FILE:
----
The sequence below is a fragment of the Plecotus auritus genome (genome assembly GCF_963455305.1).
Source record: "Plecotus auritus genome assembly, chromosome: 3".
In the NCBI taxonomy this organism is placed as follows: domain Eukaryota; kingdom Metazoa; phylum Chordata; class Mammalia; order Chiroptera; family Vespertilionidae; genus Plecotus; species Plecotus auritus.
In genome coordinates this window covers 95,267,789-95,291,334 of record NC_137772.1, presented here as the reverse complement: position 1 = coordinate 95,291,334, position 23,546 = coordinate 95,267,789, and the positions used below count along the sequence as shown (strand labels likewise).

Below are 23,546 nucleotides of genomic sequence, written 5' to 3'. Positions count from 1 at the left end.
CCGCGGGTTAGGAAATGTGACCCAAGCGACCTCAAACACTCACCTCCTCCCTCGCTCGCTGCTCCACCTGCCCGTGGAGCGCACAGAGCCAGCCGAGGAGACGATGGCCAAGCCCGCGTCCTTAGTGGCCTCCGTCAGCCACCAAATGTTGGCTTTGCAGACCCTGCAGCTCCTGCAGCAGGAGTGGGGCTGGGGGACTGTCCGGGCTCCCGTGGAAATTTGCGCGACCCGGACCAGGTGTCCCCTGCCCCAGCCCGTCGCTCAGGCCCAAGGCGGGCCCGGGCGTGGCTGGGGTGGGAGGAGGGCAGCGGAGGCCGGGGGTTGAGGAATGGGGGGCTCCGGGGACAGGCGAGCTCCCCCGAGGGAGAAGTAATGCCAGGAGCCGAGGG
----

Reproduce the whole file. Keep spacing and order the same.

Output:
The sequence below is a fragment of the Plecotus auritus genome (genome assembly GCF_963455305.1).
Source record: "Plecotus auritus genome assembly, chromosome: 3".
In the NCBI taxonomy this organism is placed as follows: domain Eukaryota; kingdom Metazoa; phylum Chordata; class Mammalia; order Chiroptera; family Vespertilionidae; genus Plecotus; species Plecotus auritus.
In genome coordinates this window covers 95,267,789-95,291,334 of record NC_137772.1, presented here as the reverse complement: position 1 = coordinate 95,291,334, position 23,546 = coordinate 95,267,789, and the positions used below count along the sequence as shown (strand labels likewise).

Below are 23,546 nucleotides of genomic sequence, written 5' to 3'. Positions count from 1 at the left end.
CCGCGGGTTAGGAAATGTGACCCAAGCGACCTCAAACACTCACCTCCTCCCTCGCTCGCTGCTCCACCTGCCCGTGGAGCGCACAGAGCCAGCCGAGGAGACGATGGCCAAGCCCGCGTCCTTAGTGGCCTCCGTCAGCCACCAAATGTTGGCTTTGCAGACCCTGCAGCTCCTGCAGCAGGAGTGGGGCTGGGGGACTGTCCGGGCTCCCGTGGAAATTTGCGCGACCCGGACCAGGTGTCCCCTGCCCCAGCCCGTCGCTCAGGCCCAAGGCGGGCCCGGGCGTGGCTGGGGTGGGAGGAGGGCAGCGGAGGCCGGGGGTTGAGGAATGGGGGGCTCCGGGGACAGGCGAGCTCCCCCGAGGGAGAAGTAATGCCAGGAGCCGAGGG